Sunday, October 23, 2016

Nina Bradley Clarke: Why We Have a “No Shoes” Rule In Our House (and You Should Too)

Nina Bradley Clarke: Why We Have a “No Shoes” Rule In Our House (and You Should Too)

"So where does this bacteria come from? Mostly from the feces we walk on left behind by birds, dogs, and humans (from public restrooms…OMG…gross). 96 percent “of coliform and E. coli bacteria on the outside of the shoes indicates frequent contact with fecal material, which most likely originates from floors in public restrooms or contact with animal fecal material outdoors. Our study also indicated that bacteria can be tracked by shoes over a long distance into your home or personal space after the shoes were contaminated with bacteria,” said Dr. Charles Gerba, a microbiologist and professor at the University of Arizona.

But bacteria isn’t the only thing your shoes can bring into your house. Chemicals and toxins like pesticides can also make their way into your home from the chemicals that are found on lawns. Other chemicals include coal tar from asphalt roads and gasoline from rainwater. If you have pets or children at home, they are the ones who are at greater risk of exposure since they are the ones who are crawling and laying on the floor."


Sandro said...

What I liked in this video that the girl is mentioning that she took her shoes off as something routinuous.

Mark said...

Yes it does become a routine, the norm. Its such a simple habit to get into. Everyone who comes to my house automatically takes their shoes off, even first time visitors. But i live in a rural area and thats what people do.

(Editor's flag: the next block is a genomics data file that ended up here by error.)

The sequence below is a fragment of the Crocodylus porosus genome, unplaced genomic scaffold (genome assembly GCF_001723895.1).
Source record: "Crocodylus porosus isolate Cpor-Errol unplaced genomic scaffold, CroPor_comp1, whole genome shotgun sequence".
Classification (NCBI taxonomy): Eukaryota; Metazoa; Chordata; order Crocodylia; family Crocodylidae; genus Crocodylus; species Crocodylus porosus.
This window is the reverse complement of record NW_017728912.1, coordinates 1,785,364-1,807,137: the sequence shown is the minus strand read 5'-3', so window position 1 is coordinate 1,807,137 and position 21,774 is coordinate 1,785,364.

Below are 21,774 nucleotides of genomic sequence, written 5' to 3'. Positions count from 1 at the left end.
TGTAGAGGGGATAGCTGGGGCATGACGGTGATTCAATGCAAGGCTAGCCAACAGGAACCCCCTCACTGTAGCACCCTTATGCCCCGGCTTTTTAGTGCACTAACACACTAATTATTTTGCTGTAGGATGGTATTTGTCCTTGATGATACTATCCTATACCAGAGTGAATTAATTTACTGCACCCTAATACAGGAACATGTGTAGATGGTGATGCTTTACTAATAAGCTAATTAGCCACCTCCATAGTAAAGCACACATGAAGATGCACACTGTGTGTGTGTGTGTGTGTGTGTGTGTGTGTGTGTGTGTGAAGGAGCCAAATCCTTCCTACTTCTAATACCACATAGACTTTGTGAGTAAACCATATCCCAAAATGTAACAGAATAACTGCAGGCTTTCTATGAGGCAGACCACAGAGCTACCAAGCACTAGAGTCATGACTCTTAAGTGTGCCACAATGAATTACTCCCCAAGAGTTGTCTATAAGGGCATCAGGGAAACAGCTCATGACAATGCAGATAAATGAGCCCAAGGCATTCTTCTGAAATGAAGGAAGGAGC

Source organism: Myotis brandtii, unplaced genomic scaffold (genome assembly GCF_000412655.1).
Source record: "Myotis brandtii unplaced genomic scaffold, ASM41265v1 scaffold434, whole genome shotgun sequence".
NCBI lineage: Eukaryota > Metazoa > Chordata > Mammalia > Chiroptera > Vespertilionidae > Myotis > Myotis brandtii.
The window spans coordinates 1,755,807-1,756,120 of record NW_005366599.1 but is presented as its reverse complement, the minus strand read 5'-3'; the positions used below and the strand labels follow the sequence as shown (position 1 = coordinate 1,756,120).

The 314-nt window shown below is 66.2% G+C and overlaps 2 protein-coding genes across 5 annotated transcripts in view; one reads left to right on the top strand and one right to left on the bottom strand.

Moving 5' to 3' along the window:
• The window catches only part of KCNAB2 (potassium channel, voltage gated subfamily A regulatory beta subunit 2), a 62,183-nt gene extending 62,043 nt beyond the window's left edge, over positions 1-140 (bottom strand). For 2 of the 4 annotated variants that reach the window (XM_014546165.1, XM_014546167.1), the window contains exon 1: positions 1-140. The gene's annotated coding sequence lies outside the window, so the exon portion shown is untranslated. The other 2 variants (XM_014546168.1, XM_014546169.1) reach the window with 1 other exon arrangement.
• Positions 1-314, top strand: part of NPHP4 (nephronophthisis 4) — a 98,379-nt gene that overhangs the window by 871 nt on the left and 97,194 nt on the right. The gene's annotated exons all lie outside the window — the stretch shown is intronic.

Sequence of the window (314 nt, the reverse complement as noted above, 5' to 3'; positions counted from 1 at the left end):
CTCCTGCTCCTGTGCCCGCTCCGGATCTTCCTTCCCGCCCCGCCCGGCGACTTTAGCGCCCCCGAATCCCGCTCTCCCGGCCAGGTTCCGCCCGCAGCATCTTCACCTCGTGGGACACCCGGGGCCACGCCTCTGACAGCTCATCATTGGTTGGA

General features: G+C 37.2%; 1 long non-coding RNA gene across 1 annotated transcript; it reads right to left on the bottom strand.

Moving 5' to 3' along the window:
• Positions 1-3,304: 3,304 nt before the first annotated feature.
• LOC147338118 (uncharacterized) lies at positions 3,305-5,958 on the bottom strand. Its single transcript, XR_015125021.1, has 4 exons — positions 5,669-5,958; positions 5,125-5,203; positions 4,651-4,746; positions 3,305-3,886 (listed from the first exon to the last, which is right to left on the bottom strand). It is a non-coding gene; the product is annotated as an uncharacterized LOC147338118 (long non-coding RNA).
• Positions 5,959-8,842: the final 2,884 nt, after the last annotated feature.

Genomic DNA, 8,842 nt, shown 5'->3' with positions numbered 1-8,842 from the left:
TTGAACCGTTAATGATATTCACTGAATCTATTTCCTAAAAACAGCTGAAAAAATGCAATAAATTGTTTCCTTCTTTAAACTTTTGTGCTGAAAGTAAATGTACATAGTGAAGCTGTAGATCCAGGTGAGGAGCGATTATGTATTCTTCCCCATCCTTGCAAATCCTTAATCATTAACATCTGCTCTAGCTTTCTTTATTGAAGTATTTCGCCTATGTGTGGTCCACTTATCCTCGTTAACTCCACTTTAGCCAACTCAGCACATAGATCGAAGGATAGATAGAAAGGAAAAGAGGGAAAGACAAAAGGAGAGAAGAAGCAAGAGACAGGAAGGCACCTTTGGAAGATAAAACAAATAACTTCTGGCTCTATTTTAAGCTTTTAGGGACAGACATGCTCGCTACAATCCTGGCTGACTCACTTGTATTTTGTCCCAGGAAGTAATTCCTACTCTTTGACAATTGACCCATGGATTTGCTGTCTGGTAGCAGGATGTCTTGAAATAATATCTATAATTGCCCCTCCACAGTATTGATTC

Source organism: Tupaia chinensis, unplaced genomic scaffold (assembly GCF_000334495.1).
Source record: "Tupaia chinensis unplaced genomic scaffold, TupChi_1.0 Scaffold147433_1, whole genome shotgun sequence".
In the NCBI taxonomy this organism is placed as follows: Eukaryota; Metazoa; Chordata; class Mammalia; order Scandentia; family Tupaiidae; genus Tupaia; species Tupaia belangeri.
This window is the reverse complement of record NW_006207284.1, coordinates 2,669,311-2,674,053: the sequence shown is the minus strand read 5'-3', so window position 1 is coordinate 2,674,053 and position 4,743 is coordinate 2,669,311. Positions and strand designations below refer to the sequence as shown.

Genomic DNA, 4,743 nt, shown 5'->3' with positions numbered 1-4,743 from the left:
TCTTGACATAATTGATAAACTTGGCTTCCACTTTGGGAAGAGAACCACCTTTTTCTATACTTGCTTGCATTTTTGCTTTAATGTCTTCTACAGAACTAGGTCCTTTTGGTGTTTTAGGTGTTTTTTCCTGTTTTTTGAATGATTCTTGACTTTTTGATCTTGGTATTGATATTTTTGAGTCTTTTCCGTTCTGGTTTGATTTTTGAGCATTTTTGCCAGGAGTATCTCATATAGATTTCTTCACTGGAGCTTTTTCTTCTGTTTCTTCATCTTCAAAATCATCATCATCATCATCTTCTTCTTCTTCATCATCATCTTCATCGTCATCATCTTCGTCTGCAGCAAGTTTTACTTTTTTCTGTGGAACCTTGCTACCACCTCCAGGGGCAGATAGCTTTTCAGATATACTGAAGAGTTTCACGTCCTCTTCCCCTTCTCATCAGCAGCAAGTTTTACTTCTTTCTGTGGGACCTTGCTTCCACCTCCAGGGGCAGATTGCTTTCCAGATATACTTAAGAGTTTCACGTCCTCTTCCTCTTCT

A couple of days ago we went shopping in IKEA in Newcastle. I am after a new sofa and I saw one that I was very interested in. I asked the assistant about delivery and If the delivery chaps would take it to my sitting room. She said they would.
I then asked her if they carry shoe covers or removed their shoes. I told her I had light carpets and everyone takes their shoes off. Her reaction was one of shock and bewilderment. I went on to say that in Sweden its the norm to remove shoes and that IKEA is a Swedish company.
She quickly retorted. "We arent living in Sweden."
I finished by saying that nobody gets into my house wearing shoes. She wasn't impressed.
I know from experience that companies like John lewis, BT, Sky, Virgin media,etc always either take off shoes or wear covers.
One would think a progressive company like IKEA would do the same when delivering.
I do actually have those blue shoe covers but i have never had to give any to delivery people etc for them to wear.
I now have doubts about ordering my sofa from IKEA.

Paul Jones said...

Mark - I don't think it is appropriate to enforce foreign (in this case, Swedish) customs on the company you do business with. The assistant was right. They should not have to remove their shoes when they are at work.

Mat said...

Ultimately it's your house Mark and people should comply with your request. There's no argument. What you say goes. I wonder what happened to "the customer's always right"?

Mark said...

I absolutely agree Mat.
There was a test case about shoe removal and the health and safety get out. This was regarding council employed carers who refused to remove shoes when doing home visits.
The tribunal concluded that to refuse to refuse shoes on the grounds of health and safety was untenable.
If for example i did buy the sofa from IKEA and the delivery chaps refused to remove shoes or wear covers then i would send them away and claim a full refund plus compensation.
Incidentally when I was a healthcare professional and did home visits I always removed my shoes. Not to do so would have been rude and caused hostility/anger/anxiety etc. Thats hardly conducive to creating an empathic and meaningful relationship with ones client/patient. Is it?